By Branko Marcetic
No one should’ve honestly believed Elon Musk would use his ownership of Twitter to champion free speech. Besides the fact that the man is a professional bullshitter, it was always dubious that a guy who slaps employees with gag orders and bars them from wearing pro-union messages had a genuine commitment to the proverbial marketplace of ideas.
No one is more eager to hawk the idea of Musk as a free-speech warrior, of course, than Musk himself, who framed his growing entanglement in the social media platform around defending the principle, and recently retweeted a satirical headline charging that he’d “threaten free speech on Twitter by literally allowing people to speak freely.” Reportedly telling staff he wanted the platform to be “the digital town square” by “represent[ing] people with a wide array of views even if we disagree with those views,” Musk has reinstated a spate of reactionary Twitter accounts that had been suspended, including those of Jordan Peterson, Project Veritas, and former president Donald Trump.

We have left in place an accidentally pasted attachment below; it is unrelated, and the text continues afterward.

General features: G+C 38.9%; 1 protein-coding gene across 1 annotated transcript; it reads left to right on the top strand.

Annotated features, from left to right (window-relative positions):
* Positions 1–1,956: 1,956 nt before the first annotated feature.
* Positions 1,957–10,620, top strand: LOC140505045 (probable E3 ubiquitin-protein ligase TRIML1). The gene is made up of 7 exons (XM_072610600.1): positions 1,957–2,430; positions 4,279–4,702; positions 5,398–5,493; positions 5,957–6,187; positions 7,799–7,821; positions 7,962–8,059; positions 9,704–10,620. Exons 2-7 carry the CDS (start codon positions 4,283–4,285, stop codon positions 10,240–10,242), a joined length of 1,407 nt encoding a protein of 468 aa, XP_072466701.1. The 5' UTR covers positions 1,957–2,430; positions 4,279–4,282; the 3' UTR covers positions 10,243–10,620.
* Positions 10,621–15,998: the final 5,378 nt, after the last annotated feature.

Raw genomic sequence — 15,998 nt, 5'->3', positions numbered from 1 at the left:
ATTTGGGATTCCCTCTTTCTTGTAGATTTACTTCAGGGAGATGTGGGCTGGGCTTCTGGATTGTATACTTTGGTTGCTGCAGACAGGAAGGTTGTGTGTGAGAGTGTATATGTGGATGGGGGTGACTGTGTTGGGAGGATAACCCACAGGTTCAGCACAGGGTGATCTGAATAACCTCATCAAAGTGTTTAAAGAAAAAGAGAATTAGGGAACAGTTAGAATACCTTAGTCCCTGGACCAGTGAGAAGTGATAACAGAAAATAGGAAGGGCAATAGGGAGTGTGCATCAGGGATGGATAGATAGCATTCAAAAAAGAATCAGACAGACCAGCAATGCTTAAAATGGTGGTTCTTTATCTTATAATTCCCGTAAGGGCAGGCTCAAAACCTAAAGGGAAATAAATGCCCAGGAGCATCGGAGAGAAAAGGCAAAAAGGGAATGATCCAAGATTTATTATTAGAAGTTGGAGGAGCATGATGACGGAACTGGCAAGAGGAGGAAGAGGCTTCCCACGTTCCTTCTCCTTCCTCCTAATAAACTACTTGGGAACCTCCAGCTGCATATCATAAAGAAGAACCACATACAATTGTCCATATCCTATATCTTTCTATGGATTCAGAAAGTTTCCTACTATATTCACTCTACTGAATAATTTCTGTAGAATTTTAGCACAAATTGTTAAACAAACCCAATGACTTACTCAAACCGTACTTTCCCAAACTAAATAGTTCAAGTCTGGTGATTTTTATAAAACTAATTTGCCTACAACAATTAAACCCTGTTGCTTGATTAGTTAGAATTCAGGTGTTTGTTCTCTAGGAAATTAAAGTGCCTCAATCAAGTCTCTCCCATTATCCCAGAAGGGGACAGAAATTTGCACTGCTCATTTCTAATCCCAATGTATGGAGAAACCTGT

But it’s looking more and more like the Tesla CEO’s supposed commitment to free expression only goes as far as his own political biases. At the same time that Musk has been playing footsy with noxious right-wing figures and giving a voice back to their faves, he’s also banned a string of left-wing accounts ― seemingly at the prodding of those same noxious voices.
Left-wing accounts being suddenly and inexplicably banned is sadly nothing new on Twitter. But what makes this instance more disturbing is that it immediately followed an exchange Musk had with far-right influencer Paul Ray Ramsey ― seen here posing with neo-Nazi Richard Spencer at a conference they both spoke at ― whose post about Twitter “nuking pedo accounts” led Musk to personally urge the video blogger to report “anything that Twitter needs to address.”